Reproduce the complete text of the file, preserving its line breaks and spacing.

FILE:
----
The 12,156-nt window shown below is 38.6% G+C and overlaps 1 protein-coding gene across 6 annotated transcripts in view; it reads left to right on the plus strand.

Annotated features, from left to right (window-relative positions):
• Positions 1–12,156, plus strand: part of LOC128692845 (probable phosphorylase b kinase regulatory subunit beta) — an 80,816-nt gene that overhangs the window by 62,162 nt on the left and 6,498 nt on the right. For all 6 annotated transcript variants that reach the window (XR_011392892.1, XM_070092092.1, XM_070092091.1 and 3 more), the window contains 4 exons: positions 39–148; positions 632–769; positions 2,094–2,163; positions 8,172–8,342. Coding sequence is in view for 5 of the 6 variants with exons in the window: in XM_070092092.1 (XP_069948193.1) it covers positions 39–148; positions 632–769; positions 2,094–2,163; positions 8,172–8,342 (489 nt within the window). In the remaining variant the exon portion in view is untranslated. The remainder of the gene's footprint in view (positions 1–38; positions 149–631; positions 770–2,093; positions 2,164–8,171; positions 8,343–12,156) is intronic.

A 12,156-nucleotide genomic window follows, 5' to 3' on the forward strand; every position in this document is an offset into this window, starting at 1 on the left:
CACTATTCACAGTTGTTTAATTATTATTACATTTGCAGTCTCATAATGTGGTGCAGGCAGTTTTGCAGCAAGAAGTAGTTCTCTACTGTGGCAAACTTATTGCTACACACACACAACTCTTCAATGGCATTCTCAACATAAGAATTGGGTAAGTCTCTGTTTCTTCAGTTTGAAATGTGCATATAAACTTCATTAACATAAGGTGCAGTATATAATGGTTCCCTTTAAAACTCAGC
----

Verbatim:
The 12,156-nt window shown below is 38.6% G+C and overlaps 1 protein-coding gene across 6 annotated transcripts in view; it reads left to right on the plus strand.

Annotated features, from left to right (window-relative positions):
• Positions 1–12,156, plus strand: part of LOC128692845 (probable phosphorylase b kinase regulatory subunit beta) — an 80,816-nt gene that overhangs the window by 62,162 nt on the left and 6,498 nt on the right. For all 6 annotated transcript variants that reach the window (XR_011392892.1, XM_070092092.1, XM_070092091.1 and 3 more), the window contains 4 exons: positions 39–148; positions 632–769; positions 2,094–2,163; positions 8,172–8,342. Coding sequence is in view for 5 of the 6 variants with exons in the window: in XM_070092092.1 (XP_069948193.1) it covers positions 39–148; positions 632–769; positions 2,094–2,163; positions 8,172–8,342 (489 nt within the window). In the remaining variant the exon portion in view is untranslated. The remainder of the gene's footprint in view (positions 1–38; positions 149–631; positions 770–2,093; positions 2,164–8,171; positions 8,343–12,156) is intronic.

A 12,156-nucleotide genomic window follows, 5' to 3' on the forward strand; every position in this document is an offset into this window, starting at 1 on the left:
CACTATTCACAGTTGTTTAATTATTATTACATTTGCAGTCTCATAATGTGGTGCAGGCAGTTTTGCAGCAAGAAGTAGTTCTCTACTGTGGCAAACTTATTGCTACACACACACAACTCTTCAATGGCATTCTCAACATAAGAATTGGGTAAGTCTCTGTTTCTTCAGTTTGAAATGTGCATATAAACTTCATTAACATAAGGTGCAGTATATAATGGTTCCCTTTAAAACTCAGC